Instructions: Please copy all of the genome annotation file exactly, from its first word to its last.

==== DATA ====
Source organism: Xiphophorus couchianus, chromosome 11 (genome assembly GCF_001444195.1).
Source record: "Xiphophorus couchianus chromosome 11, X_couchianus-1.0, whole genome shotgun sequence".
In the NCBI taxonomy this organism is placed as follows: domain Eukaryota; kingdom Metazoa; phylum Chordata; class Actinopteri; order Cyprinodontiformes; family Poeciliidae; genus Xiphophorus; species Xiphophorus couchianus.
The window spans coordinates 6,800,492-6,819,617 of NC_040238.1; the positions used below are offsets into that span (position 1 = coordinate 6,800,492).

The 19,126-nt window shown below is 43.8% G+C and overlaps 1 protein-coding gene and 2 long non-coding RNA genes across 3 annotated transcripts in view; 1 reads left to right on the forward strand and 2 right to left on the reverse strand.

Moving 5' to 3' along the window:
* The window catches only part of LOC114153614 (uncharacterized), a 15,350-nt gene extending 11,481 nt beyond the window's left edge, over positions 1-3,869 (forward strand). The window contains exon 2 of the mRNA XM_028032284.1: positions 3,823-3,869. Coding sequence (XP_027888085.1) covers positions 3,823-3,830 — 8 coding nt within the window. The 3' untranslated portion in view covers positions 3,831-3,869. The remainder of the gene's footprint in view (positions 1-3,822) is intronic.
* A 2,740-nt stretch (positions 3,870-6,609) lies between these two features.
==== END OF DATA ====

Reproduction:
Source organism: Xiphophorus couchianus, chromosome 11 (genome assembly GCF_001444195.1).
Source record: "Xiphophorus couchianus chromosome 11, X_couchianus-1.0, whole genome shotgun sequence".
In the NCBI taxonomy this organism is placed as follows: domain Eukaryota; kingdom Metazoa; phylum Chordata; class Actinopteri; order Cyprinodontiformes; family Poeciliidae; genus Xiphophorus; species Xiphophorus couchianus.
The window spans coordinates 6,800,492-6,819,617 of NC_040238.1; the positions used below are offsets into that span (position 1 = coordinate 6,800,492).

The 19,126-nt window shown below is 43.8% G+C and overlaps 1 protein-coding gene and 2 long non-coding RNA genes across 3 annotated transcripts in view; 1 reads left to right on the forward strand and 2 right to left on the reverse strand.

Moving 5' to 3' along the window:
* The window catches only part of LOC114153614 (uncharacterized), a 15,350-nt gene extending 11,481 nt beyond the window's left edge, over positions 1-3,869 (forward strand). The window contains exon 2 of the mRNA XM_028032284.1: positions 3,823-3,869. Coding sequence (XP_027888085.1) covers positions 3,823-3,830 — 8 coding nt within the window. The 3' untranslated portion in view covers positions 3,831-3,869. The remainder of the gene's footprint in view (positions 1-3,822) is intronic.
* A 2,740-nt stretch (positions 3,870-6,609) lies between these two features.